Aggregated News

Photo of Jennifer Doudna

Photo of Jennifer Doudna licensed for reuse under CC BY-SA 3.0

UC Berkeley scientist Jennifer Doudna earned a Nobel Prize for her work on CRISPR-Cas9, a revolutionary method to edit DNA.

But her lab now has lost enormously lucrative patent rights to the tool.

Ending — for now — a long, vitriolic and expensive fight over commercial application of a pioneering tool that is transforming biological research, a board of the U.S. Patent and Trademark Office ruled on Monday that the patent for use of the genome-editing technology in humans belongs to the Broad Institute of Harvard and MIT, not UC Berkeley.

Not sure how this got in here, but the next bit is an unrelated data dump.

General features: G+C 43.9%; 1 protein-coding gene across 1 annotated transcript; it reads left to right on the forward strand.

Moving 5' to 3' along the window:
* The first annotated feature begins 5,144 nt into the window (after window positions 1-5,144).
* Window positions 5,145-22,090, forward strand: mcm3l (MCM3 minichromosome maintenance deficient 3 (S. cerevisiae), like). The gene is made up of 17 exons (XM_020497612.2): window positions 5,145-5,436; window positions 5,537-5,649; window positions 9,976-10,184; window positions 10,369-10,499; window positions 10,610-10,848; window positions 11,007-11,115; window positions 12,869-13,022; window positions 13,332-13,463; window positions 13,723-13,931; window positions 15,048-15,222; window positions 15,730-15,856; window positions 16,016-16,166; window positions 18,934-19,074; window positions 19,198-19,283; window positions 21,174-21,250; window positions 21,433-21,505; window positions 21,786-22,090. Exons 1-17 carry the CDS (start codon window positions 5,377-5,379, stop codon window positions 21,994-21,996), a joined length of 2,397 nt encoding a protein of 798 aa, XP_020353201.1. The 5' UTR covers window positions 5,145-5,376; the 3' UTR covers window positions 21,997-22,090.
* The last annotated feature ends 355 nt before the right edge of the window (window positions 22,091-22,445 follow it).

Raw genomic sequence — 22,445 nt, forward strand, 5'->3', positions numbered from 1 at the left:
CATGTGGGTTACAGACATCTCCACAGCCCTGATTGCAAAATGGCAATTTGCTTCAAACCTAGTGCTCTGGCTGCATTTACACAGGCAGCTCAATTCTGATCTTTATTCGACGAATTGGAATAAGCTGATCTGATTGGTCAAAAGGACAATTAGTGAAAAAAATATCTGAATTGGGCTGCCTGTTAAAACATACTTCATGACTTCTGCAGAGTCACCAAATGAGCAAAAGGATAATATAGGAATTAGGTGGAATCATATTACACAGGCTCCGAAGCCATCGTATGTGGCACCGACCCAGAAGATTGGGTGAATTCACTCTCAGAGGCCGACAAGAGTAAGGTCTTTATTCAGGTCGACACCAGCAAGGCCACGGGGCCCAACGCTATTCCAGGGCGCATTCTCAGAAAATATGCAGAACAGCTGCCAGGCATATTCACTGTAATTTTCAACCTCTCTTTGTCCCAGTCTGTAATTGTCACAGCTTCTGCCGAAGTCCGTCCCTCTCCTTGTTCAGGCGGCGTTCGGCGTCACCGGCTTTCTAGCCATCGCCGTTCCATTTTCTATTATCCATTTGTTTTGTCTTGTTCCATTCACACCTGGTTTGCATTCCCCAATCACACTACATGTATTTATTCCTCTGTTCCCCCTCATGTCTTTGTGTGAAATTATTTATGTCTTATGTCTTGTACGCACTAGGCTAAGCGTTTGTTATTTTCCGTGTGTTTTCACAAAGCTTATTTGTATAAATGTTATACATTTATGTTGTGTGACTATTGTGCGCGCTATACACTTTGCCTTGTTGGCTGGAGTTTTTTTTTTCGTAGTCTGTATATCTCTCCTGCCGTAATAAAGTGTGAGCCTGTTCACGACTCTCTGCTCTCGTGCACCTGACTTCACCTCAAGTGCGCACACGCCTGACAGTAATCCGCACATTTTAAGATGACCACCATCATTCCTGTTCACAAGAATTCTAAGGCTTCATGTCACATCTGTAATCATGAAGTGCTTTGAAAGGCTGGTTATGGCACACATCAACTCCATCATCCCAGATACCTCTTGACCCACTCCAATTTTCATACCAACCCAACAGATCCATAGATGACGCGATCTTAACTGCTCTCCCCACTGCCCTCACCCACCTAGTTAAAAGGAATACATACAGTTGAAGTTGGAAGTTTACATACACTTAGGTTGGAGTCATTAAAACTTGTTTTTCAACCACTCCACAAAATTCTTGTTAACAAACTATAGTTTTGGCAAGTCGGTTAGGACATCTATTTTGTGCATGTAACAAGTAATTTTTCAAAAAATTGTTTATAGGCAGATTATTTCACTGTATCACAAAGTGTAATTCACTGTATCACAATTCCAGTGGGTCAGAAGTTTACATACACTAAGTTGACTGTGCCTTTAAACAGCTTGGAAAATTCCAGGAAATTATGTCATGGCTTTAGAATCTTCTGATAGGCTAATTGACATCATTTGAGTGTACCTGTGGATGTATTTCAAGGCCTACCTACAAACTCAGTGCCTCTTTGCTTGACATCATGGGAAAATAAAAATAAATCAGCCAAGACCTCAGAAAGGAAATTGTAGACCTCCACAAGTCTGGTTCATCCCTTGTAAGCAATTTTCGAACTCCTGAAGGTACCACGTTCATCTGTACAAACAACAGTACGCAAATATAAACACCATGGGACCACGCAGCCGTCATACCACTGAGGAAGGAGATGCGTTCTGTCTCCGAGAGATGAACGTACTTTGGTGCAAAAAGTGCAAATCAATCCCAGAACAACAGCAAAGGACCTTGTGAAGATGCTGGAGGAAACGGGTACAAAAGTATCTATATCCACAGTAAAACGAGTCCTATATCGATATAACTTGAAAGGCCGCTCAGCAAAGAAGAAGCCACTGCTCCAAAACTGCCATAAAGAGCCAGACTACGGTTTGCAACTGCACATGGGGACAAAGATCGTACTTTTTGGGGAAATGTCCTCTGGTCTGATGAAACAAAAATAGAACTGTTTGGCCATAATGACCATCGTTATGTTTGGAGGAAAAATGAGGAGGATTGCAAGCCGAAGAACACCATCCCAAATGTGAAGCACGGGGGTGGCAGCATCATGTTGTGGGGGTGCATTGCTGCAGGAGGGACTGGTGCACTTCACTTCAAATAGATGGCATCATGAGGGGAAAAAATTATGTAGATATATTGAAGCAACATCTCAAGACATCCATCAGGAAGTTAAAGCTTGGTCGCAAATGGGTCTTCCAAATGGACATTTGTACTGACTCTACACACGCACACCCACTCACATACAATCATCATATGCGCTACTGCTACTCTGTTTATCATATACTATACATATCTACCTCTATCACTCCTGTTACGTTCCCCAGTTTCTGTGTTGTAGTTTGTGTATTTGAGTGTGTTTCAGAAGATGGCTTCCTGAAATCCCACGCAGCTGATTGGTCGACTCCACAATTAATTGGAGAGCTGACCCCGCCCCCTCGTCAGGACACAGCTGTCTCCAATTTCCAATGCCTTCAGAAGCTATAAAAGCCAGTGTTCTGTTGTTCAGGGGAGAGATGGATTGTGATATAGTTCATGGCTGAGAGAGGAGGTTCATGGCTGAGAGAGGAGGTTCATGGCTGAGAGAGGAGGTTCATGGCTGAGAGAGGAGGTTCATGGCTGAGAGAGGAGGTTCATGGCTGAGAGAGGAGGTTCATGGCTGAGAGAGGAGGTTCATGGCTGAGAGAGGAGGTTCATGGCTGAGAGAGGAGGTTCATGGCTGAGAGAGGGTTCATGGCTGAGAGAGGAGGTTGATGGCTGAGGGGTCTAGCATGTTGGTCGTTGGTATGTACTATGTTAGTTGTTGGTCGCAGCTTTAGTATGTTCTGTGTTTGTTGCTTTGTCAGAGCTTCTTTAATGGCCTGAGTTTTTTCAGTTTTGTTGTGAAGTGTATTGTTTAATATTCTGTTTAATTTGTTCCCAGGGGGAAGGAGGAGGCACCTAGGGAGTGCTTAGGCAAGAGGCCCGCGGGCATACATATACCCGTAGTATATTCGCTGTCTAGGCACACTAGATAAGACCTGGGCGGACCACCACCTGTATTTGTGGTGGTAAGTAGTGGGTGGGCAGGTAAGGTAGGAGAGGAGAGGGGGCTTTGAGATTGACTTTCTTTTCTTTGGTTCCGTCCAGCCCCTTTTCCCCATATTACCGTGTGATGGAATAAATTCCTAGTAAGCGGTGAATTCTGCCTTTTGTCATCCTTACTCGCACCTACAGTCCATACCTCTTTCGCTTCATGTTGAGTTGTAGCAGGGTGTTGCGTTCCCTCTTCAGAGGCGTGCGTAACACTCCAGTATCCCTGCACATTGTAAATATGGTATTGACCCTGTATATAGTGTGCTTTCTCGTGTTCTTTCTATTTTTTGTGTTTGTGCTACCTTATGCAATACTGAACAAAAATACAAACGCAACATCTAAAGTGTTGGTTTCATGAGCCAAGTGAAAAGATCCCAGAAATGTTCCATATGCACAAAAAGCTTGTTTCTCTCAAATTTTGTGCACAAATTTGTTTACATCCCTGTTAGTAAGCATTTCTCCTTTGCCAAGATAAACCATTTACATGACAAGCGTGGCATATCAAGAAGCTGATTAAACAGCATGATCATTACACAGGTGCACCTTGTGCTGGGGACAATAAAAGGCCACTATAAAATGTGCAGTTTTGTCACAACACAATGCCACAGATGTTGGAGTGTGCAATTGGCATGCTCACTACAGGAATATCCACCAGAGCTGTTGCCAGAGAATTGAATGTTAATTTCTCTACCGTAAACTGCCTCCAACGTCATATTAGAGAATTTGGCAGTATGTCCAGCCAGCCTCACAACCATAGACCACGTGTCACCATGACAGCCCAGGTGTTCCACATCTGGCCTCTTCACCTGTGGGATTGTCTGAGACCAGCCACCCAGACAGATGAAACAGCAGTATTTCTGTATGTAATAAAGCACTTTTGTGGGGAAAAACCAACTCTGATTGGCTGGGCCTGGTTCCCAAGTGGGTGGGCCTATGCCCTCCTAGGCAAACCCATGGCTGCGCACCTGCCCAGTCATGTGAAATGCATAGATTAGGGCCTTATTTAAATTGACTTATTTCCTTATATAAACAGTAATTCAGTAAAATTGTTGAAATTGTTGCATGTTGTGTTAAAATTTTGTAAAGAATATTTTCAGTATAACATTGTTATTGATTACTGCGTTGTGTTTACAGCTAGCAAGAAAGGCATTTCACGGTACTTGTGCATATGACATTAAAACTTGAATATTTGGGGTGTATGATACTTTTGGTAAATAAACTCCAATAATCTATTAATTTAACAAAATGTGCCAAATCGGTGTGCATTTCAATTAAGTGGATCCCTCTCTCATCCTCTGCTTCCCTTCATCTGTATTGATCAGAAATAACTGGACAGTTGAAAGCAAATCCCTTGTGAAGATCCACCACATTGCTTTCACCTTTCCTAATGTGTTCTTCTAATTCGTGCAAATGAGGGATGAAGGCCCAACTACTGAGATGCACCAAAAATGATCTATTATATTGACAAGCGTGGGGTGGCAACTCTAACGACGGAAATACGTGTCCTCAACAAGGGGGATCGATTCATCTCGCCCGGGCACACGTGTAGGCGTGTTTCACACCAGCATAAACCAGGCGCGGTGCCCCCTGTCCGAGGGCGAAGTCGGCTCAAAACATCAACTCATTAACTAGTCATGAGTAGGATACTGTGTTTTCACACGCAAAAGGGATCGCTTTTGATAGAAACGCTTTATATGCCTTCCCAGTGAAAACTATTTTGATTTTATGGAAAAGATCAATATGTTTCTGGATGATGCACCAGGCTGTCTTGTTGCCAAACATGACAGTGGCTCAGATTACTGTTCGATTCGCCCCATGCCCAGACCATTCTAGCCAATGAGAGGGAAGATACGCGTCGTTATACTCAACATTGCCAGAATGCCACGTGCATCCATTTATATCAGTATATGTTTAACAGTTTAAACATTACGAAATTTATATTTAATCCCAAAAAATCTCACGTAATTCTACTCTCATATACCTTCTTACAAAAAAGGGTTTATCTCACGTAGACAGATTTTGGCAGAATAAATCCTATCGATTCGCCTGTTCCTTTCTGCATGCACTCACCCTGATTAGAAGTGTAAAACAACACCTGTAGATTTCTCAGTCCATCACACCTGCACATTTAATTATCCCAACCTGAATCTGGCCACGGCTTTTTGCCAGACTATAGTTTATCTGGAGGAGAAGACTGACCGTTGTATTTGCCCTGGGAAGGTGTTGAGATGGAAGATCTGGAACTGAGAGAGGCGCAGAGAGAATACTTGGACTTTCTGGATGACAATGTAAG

UC’s claims “are unpatentable,” according to the decision

It’s a major blow for UC, representing a potential loss of $100 million to $10 billion in U.S. licensing revenues, according to Jacob Sherkow, a professor at the University of Illinois College of Law who studies the intersection of scientific innovation and patent law, regulation and bioethics. While UC can keep what it’s earned so far, he said, its take will be limited in the future.

“This means that a... see more